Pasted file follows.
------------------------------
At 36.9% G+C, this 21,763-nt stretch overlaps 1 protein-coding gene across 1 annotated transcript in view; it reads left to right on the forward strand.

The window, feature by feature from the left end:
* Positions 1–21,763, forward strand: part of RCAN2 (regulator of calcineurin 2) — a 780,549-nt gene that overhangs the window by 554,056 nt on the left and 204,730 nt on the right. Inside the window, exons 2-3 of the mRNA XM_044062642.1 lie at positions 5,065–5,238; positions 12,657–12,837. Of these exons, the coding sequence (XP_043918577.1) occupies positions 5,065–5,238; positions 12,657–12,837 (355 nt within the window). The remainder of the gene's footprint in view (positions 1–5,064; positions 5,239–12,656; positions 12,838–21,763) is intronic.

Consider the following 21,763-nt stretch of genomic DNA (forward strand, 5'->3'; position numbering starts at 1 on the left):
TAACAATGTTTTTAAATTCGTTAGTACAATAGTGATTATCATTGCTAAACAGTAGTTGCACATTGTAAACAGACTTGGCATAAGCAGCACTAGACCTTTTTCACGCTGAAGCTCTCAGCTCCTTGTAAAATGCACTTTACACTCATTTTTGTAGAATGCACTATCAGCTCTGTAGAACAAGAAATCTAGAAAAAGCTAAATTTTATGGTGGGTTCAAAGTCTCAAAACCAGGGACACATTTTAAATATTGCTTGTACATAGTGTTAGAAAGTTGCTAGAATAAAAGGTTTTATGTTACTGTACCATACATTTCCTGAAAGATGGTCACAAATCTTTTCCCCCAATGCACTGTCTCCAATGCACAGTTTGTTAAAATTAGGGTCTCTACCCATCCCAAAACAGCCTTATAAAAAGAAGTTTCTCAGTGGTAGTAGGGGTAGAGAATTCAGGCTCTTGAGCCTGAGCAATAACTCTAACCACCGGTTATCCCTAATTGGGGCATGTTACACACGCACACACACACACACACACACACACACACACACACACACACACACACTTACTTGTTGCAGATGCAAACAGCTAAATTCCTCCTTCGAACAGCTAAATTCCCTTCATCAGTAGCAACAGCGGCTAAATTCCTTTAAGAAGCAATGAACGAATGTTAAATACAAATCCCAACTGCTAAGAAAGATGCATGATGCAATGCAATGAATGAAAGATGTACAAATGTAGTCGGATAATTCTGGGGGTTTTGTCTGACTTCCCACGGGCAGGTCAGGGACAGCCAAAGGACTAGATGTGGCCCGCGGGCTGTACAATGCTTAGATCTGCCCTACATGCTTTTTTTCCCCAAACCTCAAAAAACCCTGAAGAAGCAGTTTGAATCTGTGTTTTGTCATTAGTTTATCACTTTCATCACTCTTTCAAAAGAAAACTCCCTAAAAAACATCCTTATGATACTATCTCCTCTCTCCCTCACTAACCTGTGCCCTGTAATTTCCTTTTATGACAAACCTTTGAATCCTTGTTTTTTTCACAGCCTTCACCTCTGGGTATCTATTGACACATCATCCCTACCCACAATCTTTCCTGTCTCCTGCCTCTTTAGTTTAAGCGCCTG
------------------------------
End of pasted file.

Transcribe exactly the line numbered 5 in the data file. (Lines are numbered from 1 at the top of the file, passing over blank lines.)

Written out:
TAACAATGTTTTTAAATTCGTTAGTACAATAGTGATTATCATTGCTAAACAGTAGTTGCACATTGTAAACAGACTTGGCATAAGCAGCACTAGACCTTTTTCACGCTGAAGCTCTCAGCTCCTTGTAAAATGCACTTTACACTCATTTTTGTAGAATGCACTATCAGCTCTGTAGAACAAGAAATCTAGAAAAAGCTAAATTTTATGGTGGGTTCAAAGTCTCAAAACCAGGGACACATTTTAAATATTGCTTGTACATAGTGTTAGAAAGTTGCTAGAATAAAAGGTTTTATGTTACTGTACCATACATTTCCTGAAAGATGGTCACAAATCTTTTCCCCCAATGCACTGTCTCCAATGCACAGTTTGTTAAAATTAGGGTCTCTACCCATCCCAAAACAGCCTTATAAAAAGAAGTTTCTCAGTGGTAGTAGGGGTAGAGAATTCAGGCTCTTGAGCCTGAGCAATAACTCTAACCACCGGTTATCCCTAATTGGGGCATGTTACACACGCACACACACACACACACACACACACACACACACACACACACACACACTTACTTGTTGCAGATGCAAACAGCTAAATTCCTCCTTCGAACAGCTAAATTCCCTTCATCAGTAGCAACAGCGGCTAAATTCCTTTAAGAAGCAATGAACGAATGTTAAATACAAATCCCAACTGCTAAGAAAGATGCATGATGCAATGCAATGAATGAAAGATGTACAAATGTAGTCGGATAATTCTGGGGGTTTTGTCTGACTTCCCACGGGCAGGTCAGGGACAGCCAAAGGACTAGATGTGGCCCGCGGGCTGTACAATGCTTAGATCTGCCCTACATGCTTTTTTTCCCCAAACCTCAAAAAACCCTGAAGAAGCAGTTTGAATCTGTGTTTTGTCATTAGTTTATCACTTTCATCACTCTTTCAAAAGAAAACTCCCTAAAAAACATCCTTATGATACTATCTCCTCTCTCCCTCACTAACCTGTGCCCTGTAATTTCCTTTTATGACAAACCTTTGAATCCTTGTTTTTTTCACAGCCTTCACCTCTGGGTATCTATTGACACATCATCCCTACCCACAATCTTTCCTGTCTCCTGCCTCTTTAGTTTAAGCGCCTG